Whatever part the good conscience plays - whether it is presented by us, or a gift to us, Baptism is an appeal to God through the resurrection of Jesus, which in the first century was seen as the moment of effecting salvation on the believer's life. Peter's teaching here as the ESV and most modern English translations present it is consistent with what he teaches in Acts:

And Peter said to them, “Repent and be baptized every one of you in the name of Jesus Christ for the forgiveness of your sins, and you will receive the gift of the Holy Spirit." - Acts 2:38

Since most mainstream translations capture these senses consistently with each other, I think that serves as a useful indication that we've at least understood Peter's words correctly - so that has to serve as the foundation for any theological choices we may make on the basis of this passage and others.

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"Christ also has suffered once for sins, the Righteous on behalf of the unrighteous, that He might bring you to God, on the one hand being put to death in the flesh, but on the other, made alive in the Spirit; in which also He went and proclaimed to the spirits in prison, who had formerly disobeyed when the long-suffering of God waited in the days of Noah, while the ark was being prepared; entering into which, a few, that is, eight souls, were brought safely through by water. Which water, as the antitype, also now saves you, that is, baptism, not a putting away of the filth of the flesh but the appeal of a good conscience unto God, through the resurrection of Jesus Christ." - 1 Peter 3:18-21

Can this phrase from 1 Peter 3:21 be translated as "the request addressed (by God) to a good conscience in God." meaning that God demands baptism from every man who has a good conscience in God.

I'd say no since the subject there is baptism, which is the believer's act toward God, not God's action or request toward the believer.

As far as what the verse means affirmatively, Thayer's comment seems most true. Baptism is a believer's request or appeal to God. For salvation. Not salvation from eternal condemnation, since baptism has nothing to do with that (Mk 16:16). But salvation from "Pharaoh" (Satan) and the world (Ex 14:30; Heb 11:28-29). Nor salvation from the sin in our flesh, the "filth" (Jam 1:21; 1 Jn 1:8), since only the experience of Life (Christ) rescues us from that (Rm 8:2). This also annuls the ignorant or evil teaching of "infant baptism." Since baptism is of volition and faith. Of the baptized one. Not of a third party's faith or will. Baptism could be said not to be a "sacrament" since, in Scripture at least, there is no such thing as sacraments - that is, inanimate impersonal things infused with God or grace to, in effect, serve as idols or talismans. Peter says "water" then clarifies that to mean baptism.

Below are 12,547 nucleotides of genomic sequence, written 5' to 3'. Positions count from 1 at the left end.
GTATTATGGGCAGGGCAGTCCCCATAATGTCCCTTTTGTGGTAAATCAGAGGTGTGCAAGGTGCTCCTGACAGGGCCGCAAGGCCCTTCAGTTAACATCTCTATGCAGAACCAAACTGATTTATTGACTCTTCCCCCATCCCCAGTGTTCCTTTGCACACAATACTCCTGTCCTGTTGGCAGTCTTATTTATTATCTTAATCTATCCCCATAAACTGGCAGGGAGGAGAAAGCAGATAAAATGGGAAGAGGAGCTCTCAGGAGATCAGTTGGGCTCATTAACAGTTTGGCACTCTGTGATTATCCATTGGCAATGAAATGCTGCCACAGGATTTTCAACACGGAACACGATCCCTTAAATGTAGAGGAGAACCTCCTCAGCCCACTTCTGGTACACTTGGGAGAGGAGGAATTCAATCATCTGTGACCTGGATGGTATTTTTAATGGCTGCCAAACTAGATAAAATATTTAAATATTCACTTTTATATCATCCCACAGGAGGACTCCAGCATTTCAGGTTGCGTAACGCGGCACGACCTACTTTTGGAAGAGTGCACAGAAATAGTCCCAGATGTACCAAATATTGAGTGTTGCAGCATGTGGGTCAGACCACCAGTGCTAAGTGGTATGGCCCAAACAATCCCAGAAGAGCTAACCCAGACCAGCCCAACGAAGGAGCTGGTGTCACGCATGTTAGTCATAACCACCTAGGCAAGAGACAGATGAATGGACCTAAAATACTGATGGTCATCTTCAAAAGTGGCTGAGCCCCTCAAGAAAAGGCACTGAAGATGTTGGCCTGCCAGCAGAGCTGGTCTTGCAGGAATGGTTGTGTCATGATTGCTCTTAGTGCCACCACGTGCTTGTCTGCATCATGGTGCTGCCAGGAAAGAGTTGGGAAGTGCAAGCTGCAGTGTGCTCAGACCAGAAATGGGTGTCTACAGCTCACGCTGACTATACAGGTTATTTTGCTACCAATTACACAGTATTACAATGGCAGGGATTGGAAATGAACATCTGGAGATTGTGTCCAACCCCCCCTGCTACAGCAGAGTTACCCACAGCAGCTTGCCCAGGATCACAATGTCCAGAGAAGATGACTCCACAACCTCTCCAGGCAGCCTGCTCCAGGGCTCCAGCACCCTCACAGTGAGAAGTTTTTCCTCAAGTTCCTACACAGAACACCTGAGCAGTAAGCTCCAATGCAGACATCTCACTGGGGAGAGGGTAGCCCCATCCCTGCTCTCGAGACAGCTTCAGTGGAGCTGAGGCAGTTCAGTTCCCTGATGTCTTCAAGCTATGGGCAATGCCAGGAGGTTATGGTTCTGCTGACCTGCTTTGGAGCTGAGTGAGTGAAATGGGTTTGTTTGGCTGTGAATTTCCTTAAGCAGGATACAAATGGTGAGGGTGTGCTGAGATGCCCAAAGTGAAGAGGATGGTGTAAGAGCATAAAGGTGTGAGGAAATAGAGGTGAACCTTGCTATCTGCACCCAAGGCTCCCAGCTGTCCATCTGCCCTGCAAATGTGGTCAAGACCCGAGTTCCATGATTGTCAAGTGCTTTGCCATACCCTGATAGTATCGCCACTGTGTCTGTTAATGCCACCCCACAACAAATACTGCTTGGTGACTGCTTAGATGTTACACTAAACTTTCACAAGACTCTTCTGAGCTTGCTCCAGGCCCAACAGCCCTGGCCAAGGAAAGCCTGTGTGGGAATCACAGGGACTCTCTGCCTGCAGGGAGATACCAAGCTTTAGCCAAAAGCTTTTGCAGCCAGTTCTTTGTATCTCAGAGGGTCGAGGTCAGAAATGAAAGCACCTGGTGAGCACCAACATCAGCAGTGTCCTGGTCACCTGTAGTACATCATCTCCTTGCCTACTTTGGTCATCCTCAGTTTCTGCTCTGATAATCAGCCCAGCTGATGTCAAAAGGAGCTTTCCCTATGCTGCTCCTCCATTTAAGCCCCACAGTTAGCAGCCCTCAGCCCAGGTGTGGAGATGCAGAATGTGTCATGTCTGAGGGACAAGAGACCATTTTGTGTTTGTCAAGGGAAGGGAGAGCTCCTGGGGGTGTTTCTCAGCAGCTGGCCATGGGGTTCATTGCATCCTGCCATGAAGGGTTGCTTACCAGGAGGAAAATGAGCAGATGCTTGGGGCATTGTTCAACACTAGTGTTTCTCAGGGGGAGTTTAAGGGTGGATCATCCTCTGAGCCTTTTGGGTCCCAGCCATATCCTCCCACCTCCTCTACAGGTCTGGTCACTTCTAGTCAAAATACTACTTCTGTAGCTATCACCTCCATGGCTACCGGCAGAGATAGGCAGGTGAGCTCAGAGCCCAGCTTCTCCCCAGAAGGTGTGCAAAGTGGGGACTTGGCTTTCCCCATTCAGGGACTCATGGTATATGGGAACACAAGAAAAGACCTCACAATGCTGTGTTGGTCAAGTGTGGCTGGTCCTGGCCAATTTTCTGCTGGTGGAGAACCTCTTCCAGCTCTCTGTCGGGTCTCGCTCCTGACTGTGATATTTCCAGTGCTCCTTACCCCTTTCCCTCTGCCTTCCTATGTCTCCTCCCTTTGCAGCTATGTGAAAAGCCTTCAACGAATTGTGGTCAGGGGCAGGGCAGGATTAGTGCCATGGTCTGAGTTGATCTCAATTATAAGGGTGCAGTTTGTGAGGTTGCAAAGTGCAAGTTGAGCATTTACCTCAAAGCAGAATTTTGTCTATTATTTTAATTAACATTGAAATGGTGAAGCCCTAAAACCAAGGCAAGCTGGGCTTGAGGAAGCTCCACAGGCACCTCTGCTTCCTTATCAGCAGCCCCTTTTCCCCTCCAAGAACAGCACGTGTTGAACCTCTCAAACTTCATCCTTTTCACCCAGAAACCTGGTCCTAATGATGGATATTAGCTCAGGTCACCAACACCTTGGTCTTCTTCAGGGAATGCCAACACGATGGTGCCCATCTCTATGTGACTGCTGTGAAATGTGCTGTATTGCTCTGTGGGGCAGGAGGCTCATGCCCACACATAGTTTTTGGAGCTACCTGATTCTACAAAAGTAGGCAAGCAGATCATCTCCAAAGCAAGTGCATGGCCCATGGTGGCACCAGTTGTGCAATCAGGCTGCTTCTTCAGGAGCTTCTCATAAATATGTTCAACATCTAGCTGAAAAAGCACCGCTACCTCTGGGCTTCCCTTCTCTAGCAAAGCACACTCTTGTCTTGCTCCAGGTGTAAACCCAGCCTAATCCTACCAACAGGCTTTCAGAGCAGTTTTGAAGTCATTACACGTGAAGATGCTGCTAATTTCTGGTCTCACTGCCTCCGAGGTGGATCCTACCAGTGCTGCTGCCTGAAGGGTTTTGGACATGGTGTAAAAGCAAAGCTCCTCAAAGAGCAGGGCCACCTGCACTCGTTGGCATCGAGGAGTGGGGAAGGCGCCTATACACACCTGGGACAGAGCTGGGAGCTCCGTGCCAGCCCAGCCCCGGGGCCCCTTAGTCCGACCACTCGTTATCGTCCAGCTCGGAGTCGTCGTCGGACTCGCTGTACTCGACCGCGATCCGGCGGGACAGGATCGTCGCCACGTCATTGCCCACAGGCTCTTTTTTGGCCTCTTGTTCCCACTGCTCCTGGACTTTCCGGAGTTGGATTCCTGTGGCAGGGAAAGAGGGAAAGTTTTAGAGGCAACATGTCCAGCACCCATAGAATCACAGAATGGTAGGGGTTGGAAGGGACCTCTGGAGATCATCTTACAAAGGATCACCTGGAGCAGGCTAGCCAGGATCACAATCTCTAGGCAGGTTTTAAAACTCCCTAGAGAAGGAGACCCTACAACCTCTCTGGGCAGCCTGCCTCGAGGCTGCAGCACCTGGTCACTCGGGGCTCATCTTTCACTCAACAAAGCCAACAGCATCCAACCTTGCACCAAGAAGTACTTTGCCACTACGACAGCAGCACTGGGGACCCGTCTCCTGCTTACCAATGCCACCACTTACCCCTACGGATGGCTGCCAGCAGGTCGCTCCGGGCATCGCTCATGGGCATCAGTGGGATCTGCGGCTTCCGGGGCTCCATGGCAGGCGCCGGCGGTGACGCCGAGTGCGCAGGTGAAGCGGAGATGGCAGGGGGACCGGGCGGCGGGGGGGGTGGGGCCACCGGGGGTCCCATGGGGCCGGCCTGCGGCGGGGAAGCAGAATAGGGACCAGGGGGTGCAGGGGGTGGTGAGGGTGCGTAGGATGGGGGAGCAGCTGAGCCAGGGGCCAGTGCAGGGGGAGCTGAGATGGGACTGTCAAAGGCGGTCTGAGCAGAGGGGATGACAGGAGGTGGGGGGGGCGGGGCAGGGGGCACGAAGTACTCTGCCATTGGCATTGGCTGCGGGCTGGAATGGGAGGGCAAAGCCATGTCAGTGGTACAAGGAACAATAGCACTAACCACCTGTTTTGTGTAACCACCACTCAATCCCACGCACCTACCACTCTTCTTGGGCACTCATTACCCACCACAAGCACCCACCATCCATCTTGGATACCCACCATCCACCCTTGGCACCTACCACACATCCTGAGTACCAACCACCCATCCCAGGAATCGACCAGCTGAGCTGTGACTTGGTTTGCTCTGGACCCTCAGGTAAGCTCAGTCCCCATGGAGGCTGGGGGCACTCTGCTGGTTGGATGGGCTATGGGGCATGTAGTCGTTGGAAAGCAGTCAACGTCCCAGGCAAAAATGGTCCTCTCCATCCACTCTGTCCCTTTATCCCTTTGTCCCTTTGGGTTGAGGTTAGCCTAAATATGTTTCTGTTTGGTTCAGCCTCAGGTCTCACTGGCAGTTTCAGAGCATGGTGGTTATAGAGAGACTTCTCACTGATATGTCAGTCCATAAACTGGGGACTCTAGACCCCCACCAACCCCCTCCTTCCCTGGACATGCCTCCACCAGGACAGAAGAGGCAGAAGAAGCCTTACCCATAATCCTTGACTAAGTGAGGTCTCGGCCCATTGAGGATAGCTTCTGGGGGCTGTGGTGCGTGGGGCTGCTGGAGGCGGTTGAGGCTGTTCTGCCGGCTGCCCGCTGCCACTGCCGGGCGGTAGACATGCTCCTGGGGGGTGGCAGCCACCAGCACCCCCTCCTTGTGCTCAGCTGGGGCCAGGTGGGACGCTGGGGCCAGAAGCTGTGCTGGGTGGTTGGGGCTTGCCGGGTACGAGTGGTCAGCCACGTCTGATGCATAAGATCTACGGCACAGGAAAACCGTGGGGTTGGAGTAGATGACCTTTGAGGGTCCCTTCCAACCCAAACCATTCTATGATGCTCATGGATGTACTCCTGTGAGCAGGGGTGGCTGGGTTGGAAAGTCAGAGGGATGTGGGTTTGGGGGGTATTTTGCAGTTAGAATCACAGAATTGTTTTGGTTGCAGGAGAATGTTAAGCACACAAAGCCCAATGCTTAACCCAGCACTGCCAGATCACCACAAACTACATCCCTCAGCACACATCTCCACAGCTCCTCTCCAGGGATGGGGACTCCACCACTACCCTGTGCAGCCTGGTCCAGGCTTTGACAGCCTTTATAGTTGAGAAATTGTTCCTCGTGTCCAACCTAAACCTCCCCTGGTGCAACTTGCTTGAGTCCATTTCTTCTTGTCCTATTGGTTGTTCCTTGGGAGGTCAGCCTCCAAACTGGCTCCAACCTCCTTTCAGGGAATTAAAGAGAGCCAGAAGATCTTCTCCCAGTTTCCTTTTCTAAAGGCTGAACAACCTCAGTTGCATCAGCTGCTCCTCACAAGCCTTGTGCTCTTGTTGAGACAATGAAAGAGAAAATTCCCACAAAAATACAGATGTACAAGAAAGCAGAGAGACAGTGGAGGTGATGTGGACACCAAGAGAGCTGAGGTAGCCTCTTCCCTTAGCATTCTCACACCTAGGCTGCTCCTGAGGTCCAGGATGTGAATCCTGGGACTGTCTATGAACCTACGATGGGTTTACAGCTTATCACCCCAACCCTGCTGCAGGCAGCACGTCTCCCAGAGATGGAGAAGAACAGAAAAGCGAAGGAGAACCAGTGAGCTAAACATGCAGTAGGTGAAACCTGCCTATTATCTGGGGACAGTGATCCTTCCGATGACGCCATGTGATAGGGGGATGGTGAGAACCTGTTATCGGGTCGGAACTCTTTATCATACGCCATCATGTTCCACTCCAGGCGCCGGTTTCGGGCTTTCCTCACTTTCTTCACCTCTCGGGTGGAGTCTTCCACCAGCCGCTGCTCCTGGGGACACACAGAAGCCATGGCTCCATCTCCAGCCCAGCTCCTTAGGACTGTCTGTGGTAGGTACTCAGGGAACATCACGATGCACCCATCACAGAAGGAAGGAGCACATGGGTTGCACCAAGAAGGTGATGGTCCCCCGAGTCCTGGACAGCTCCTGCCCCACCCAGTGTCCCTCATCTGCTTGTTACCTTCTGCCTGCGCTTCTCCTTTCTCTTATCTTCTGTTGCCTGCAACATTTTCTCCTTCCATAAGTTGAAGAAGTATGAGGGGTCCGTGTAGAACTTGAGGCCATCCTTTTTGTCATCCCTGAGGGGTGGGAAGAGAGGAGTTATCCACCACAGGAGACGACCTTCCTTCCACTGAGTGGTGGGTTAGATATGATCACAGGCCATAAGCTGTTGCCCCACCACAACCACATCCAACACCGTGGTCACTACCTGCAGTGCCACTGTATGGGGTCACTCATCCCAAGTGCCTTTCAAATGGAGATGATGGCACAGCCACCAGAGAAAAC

The word might also be translated "answer" of a good conscience to God, since God commands baptism after faith (Ac 8:36) and baptism is the obedient response to God's command. "Examination" is okay, since it suggests an inquiry which resembles a request or appeal, but the English becomes unnecessarily bulky, and also lessens the directness of the interchange. Baptism (immersion in water) is simple and evocative (of death and entrance into), and is a visible act. Not a thought or invisible choice.

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  • (-1) I've downvoted this answer because it reads primarily as a derived theological reasoning rather than a hermeneutic analysis of Peter's text. You say "no" initially on the basis of your pre-existing doctrinal view, not by building a convincing exegetical case. And the rest of the answer isn't too much different from there.
    – Steve Taylor
    Oct 22 '20 at 6:02
  • I appreciate your particular downvotes as good signs, thanks. Yes, the events in our Lord Jesus' lifetime and in the starts of the first assemblies, as well as many recordings of them in Gospels and Acts and Paul pre-existed Peter's letters of AD mid-60s. In my Bible reading too I happened to read and receive impression of the former before the latter. With Pentecost, Cornelius' home, the Ethiopian official and Philippian jailer, faith and baptism were as simultaneous as possible. But I answered FTC "no" based on 1 P 3:20-21's describing the action of baptism, not the fact that God demanded it
    – Walter S
    Oct 25 '20 at 18:38
  • Appreciate your kind words. As you say, there are lots of ways to read the Bible, and none necessarily right or wrong in themselves. For something as foundational as a translation question, hermeneutics really need to be the anchor of the answer, or else we could risk running off and re-translating any passage to fit the lenses we prefer to read it through. If we just 'normalise' Peter's teaching using other texts and teachings, we could risk throwing out any distinctive things he has to teach us.
    – Steve Taylor
    Oct 26 '20 at 6:40